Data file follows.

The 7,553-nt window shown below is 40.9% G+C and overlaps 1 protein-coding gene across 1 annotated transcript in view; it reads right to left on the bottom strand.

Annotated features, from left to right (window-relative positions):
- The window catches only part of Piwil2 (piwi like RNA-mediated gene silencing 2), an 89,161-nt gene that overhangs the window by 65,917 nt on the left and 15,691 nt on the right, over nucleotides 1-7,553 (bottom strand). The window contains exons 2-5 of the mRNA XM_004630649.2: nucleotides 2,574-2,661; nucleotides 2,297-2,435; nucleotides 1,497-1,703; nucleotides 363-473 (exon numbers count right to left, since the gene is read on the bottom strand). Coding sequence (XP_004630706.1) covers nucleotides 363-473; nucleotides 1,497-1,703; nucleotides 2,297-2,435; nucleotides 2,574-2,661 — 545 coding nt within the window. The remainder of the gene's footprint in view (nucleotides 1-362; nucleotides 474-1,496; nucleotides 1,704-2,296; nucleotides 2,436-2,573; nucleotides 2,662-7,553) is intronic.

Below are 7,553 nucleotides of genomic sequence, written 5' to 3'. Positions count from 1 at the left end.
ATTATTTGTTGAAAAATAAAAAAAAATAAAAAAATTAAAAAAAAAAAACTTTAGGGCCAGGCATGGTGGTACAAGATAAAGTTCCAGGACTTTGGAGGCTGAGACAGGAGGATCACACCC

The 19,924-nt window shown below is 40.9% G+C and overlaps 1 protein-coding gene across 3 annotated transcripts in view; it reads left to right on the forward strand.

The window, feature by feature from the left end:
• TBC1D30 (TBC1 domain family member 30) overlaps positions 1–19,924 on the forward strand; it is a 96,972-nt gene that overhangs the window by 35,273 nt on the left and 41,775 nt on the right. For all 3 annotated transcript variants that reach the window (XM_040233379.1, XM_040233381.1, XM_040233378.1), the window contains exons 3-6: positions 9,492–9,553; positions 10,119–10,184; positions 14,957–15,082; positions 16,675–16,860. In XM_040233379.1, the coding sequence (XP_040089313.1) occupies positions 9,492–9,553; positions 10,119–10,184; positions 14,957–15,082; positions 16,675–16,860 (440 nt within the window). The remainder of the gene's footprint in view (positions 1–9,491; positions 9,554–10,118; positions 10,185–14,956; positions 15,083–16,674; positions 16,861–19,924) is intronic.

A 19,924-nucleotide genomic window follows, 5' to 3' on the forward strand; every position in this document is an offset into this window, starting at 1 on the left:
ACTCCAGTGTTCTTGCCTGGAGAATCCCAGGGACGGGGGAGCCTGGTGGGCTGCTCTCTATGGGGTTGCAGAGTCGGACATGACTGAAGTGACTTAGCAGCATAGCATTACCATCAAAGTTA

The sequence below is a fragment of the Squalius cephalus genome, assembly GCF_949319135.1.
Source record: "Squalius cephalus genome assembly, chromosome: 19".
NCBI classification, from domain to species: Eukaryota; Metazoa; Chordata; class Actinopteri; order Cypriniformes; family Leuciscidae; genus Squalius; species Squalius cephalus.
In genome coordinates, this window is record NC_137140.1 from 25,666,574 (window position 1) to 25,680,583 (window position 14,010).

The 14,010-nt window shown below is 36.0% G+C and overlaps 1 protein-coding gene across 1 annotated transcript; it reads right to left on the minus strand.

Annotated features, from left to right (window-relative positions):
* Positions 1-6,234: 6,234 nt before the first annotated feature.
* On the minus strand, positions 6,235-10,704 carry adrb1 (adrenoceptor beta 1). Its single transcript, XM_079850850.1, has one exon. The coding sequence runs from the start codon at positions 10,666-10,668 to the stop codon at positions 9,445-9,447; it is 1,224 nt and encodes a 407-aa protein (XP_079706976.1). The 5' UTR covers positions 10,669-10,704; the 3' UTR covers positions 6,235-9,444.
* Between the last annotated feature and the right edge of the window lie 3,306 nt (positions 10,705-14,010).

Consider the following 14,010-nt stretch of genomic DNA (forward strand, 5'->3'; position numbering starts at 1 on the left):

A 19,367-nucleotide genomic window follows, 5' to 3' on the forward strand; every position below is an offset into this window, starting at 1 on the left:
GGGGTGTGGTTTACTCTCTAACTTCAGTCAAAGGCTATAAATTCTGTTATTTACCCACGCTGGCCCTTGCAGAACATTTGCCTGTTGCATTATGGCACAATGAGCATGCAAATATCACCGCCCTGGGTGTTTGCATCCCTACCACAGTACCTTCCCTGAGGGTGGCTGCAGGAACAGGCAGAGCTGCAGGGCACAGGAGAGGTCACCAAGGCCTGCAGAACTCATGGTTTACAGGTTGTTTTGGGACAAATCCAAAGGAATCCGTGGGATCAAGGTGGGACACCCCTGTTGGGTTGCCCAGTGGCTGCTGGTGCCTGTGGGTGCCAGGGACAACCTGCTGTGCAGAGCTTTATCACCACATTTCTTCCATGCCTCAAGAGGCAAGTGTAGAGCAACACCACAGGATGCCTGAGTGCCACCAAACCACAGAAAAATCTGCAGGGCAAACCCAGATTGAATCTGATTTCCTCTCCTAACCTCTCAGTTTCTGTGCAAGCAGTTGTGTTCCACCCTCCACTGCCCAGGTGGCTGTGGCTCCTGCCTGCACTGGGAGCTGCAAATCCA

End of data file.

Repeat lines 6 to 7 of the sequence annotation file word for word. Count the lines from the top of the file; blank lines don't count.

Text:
The 19,924-nt window shown below is 40.9% G+C and overlaps 1 protein-coding gene across 3 annotated transcripts in view; it reads left to right on the forward strand.

The window, feature by feature from the left end: